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20 October 2014
Schools  >> All subjects for ages 4 - 11 years Science Clips
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Science topics ages 7 - 8
Characteristics of Materials

Curriculum relevance | Online lesson plan
Offline lesson plan | Worksheet | Activity |

Offline lesson plan


Understand that materials are suitable for making a particular object because of their properties, and that some properties are more important than others when deciding what to use

National Curriculum

England: Key Stage 2, Sc3, 1a

Wales: Key Stage 2, Materials and their properties, 1.1

Northern Ireland: Key Stage 2, Materials, Properties a, c

Scotland: 5-14 Guidelines, Science, Materials from Earth, Level B

Resources required

Copies of Characteristics of materials worksheet from the Science Clips website

Six each of everyday items such as tea-towels, rulers, cups, elastic bands

Teaching activities

Write on the board or on a large sheet of paper a list of materials and a list of properties. Go through each material and ask which of the properties it has.

Tell the children you are going to think about which materials would be suitable for a making a notebook. What is a notebook used for? Which of the materials in our list can you write on? Make a list of these materials. Why are some of these materials unsuitable for a notebook even though you can write on them (e.g. too heavy, too bulky, the ink rubs off)? Which material is the most suitable? What properties does this material have that makes it the most suitable? Repeat this discussion for other everyday items, e.g. a towel, a saucepan, a window, an umbrella.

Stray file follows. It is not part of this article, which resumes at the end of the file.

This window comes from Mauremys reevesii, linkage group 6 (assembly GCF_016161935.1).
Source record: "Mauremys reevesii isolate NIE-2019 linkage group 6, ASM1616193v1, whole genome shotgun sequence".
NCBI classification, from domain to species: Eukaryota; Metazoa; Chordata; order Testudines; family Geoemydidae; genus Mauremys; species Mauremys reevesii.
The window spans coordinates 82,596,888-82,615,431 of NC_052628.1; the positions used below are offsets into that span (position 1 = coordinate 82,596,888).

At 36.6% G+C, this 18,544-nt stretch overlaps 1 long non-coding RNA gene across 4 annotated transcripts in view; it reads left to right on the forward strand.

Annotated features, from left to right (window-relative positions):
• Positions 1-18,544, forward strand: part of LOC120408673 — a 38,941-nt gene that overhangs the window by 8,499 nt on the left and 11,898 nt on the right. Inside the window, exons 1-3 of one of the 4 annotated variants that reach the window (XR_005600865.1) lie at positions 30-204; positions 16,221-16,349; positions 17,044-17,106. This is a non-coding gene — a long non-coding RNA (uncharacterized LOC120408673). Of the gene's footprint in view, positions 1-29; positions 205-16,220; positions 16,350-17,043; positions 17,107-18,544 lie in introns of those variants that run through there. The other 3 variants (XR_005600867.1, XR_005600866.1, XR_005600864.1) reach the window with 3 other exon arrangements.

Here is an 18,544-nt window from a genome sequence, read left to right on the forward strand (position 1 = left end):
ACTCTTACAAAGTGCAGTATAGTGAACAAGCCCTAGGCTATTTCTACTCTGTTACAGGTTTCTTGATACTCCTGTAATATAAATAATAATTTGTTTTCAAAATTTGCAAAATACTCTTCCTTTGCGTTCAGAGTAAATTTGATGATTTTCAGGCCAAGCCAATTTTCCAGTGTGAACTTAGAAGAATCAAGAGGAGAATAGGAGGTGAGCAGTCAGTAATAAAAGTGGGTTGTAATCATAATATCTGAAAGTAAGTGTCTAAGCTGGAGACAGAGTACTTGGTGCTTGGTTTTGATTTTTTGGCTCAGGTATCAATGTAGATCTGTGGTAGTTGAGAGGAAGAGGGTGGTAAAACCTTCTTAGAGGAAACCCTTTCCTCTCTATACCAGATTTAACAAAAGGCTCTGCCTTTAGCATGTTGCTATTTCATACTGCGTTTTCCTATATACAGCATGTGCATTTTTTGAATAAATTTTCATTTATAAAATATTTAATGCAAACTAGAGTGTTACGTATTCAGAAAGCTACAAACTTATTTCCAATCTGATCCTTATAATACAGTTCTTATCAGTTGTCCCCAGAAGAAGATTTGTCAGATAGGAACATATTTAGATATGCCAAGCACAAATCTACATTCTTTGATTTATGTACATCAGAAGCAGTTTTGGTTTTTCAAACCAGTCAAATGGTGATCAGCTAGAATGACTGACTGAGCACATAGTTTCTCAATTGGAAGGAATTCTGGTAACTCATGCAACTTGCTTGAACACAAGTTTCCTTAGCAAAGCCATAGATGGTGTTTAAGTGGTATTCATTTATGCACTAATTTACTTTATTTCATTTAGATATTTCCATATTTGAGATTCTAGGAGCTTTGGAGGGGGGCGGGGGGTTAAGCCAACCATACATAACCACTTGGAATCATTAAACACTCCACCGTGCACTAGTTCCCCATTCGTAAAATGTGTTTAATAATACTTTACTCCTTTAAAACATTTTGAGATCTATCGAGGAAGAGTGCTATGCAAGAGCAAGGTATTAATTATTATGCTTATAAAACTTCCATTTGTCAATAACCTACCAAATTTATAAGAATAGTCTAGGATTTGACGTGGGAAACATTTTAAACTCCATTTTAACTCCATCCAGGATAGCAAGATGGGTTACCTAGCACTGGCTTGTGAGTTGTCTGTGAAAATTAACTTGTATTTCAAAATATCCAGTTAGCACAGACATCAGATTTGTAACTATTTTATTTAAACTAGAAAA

Divide the class into six groups. Give each group a collection of everyday items. In their groups, children fill in the Characteristics of materials worksheet recording the name of each item, its use, what it is made from, and why this is a good material to use.

Why would these new inventions fail? A glass umbrella, a rubber cup, cardboard boots, a paper house, a metal shopping bag. In each case, you suggest one property of the material that makes it suitable for that purpose, and ask the children to explain why it would not be suitable.


Children look at objects made from two or more different materials, e.g. a saucepan, or a ring binder, and explain why different parts of the object have to be made from different materials.

Suggested homework

Design three new inventions for household items that are destined to fail.


Resources for teachers

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